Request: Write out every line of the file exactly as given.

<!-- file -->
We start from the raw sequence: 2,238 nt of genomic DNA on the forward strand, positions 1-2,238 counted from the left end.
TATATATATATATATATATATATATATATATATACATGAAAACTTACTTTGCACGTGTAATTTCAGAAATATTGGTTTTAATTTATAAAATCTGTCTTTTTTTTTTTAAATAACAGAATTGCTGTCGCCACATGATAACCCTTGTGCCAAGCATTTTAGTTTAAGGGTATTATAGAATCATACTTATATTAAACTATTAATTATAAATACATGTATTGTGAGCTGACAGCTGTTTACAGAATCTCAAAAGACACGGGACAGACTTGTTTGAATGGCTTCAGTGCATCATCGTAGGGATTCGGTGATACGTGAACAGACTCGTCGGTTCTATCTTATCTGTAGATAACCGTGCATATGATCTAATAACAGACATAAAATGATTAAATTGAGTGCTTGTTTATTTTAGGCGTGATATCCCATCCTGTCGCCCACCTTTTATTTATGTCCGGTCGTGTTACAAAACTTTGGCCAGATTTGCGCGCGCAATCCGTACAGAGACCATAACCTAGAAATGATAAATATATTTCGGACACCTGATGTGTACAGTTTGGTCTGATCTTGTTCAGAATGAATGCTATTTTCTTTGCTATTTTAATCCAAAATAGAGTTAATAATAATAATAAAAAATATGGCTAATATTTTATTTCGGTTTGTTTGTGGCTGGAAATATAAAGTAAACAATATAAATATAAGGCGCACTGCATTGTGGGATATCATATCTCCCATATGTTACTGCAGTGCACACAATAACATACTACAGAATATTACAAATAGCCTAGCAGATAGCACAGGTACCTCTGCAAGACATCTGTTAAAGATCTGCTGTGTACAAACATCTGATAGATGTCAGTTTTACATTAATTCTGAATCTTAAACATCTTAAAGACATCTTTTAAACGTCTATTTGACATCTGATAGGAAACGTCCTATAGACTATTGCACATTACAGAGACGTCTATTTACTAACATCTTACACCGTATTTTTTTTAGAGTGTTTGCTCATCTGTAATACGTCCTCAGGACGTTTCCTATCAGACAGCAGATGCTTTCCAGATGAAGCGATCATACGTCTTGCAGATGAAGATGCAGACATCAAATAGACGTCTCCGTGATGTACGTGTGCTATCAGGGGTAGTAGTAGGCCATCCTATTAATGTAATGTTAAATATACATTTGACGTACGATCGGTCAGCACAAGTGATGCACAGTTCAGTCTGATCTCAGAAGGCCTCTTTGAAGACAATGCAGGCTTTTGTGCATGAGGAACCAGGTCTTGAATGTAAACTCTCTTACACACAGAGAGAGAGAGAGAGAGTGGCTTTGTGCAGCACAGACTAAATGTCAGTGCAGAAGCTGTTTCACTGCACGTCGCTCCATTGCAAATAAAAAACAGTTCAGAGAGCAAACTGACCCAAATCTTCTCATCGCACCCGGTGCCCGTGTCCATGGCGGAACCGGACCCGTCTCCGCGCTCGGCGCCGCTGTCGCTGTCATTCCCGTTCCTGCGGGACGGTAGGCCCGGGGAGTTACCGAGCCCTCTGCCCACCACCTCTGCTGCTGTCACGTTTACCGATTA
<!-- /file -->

We start from the raw sequence: 2,238 nt of genomic DNA on the forward strand, positions 1-2,238 counted from the left end.
TATATATATATATATATATATATATATATATATACATGAAAACTTACTTTGCACGTGTAATTTCAGAAATATTGGTTTTAATTTATAAAATCTGTCTTTTTTTTTTTAAATAACAGAATTGCTGTCGCCACATGATAACCCTTGTGCCAAGCATTTTAGTTTAAGGGTATTATAGAATCATACTTATATTAAACTATTAATTATAAATACATGTATTGTGAGCTGACAGCTGTTTACAGAATCTCAAAAGACACGGGACAGACTTGTTTGAATGGCTTCAGTGCATCATCGTAGGGATTCGGTGATACGTGAACAGACTCGTCGGTTCTATCTTATCTGTAGATAACCGTGCATATGATCTAATAACAGACATAAAATGATTAAATTGAGTGCTTGTTTATTTTAGGCGTGATATCCCATCCTGTCGCCCACCTTTTATTTATGTCCGGTCGTGTTACAAAACTTTGGCCAGATTTGCGCGCGCAATCCGTACAGAGACCATAACCTAGAAATGATAAATATATTTCGGACACCTGATGTGTACAGTTTGGTCTGATCTTGTTCAGAATGAATGCTATTTTCTTTGCTATTTTAATCCAAAATAGAGTTAATAATAATAATAAAAAATATGGCTAATATTTTATTTCGGTTTGTTTGTGGCTGGAAATATAAAGTAAACAATATAAATATAAGGCGCACTGCATTGTGGGATATCATATCTCCCATATGTTACTGCAGTGCACACAATAACATACTACAGAATATTACAAATAGCCTAGCAGATAGCACAGGTACCTCTGCAAGACATCTGTTAAAGATCTGCTGTGTACAAACATCTGATAGATGTCAGTTTTACATTAATTCTGAATCTTAAACATCTTAAAGACATCTTTTAAACGTCTATTTGACATCTGATAGGAAACGTCCTATAGACTATTGCACATTACAGAGACGTCTATTTACTAACATCTTACACCGTATTTTTTTTAGAGTGTTTGCTCATCTGTAATACGTCCTCAGGACGTTTCCTATCAGACAGCAGATGCTTTCCAGATGAAGCGATCATACGTCTTGCAGATGAAGATGCAGACATCAAATAGACGTCTCCGTGATGTACGTGTGCTATCAGGGGTAGTAGTAGGCCATCCTATTAATGTAATGTTAAATATACATTTGACGTACGATCGGTCAGCACAAGTGATGCACAGTTCAGTCTGATCTCAGAAGGCCTCTTTGAAGACAATGCAGGCTTTTGTGCATGAGGAACCAGGTCTTGAATGTAAACTCTCTTACACACAGAGAGAGAGAGAGAGAGTGGCTTTGTGCAGCACAGACTAAATGTCAGTGCAGAAGCTGTTTCACTGCACGTCGCTCCATTGCAAATAAAAAACAGTTCAGAGAGCAAACTGACCCAAATCTTCTCATCGCACCCGGTGCCCGTGTCCATGGCGGAACCGGACCCGTCTCCGCGCTCGGCGCCGCTGTCGCTGTCATTCCCGTTCCTGCGGGACGGTAGGCCCGGGGAGTTACCGAGCCCTCTGCCCACCACCTCTGCTGCTGTCACGTTTACCGATTA